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a gate said to have been named after an Etruscan charioteer, whose horses, after having won a race at Veii, were frightened, ran to Rome, threw their driver out and killed him at this gate, and finally stopped on the Capitolium in front of a terra cotta statue of Jupiter (Fest. 274, 275; Plin. NH viii. 61 ; Solin. xlv. 15; Plut. Poplic. 13). It has been explained by some as a gate in the Servian wall between the Capitoline and the Quirinal,1 by others as an entrance into the Capitoline enclosure, but its site is entirely a matter of conjecture (Jord. i. I. 209-210, 271; RhM 1904, 412-413; Richter 44; Gilb. ii. 280), and it was probably not a city gate at all.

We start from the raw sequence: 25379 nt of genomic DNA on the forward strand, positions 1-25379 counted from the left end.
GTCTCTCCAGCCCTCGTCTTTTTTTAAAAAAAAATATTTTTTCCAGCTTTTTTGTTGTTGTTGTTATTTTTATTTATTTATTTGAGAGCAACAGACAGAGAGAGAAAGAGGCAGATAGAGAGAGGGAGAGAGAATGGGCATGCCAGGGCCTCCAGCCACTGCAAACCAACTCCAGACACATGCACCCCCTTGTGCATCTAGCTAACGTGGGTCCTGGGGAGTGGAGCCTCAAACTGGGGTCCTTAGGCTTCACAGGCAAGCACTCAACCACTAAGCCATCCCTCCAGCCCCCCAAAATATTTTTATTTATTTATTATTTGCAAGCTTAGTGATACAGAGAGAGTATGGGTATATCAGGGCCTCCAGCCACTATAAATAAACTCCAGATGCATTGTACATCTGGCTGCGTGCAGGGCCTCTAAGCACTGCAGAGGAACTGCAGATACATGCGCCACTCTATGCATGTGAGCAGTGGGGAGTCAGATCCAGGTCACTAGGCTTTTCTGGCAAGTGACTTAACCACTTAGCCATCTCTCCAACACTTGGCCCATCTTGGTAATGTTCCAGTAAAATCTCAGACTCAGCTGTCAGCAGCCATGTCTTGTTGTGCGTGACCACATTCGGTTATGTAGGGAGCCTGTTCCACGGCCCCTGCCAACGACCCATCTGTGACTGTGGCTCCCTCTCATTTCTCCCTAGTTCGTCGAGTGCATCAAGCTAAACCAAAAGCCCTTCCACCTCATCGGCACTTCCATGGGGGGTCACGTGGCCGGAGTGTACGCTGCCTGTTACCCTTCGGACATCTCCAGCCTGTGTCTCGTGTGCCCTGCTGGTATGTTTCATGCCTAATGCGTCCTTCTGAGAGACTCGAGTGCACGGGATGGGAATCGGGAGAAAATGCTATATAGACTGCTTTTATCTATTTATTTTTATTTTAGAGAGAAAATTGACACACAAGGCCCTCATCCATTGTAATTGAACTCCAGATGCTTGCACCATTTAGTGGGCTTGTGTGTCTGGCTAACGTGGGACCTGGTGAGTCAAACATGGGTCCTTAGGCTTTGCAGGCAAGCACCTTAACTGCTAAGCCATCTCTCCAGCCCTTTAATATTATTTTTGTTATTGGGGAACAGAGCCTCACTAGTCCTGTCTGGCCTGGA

1 This view is maintained in BPW 1912, 1734-despite the fact that at that time there was no via Flaminia nor pons Mulvius, and that the road from Veii probably crossed the pons Sublicius-considerations which would not have occurred to those who handed down the story. For the name cf. Rosch. iv. 62.

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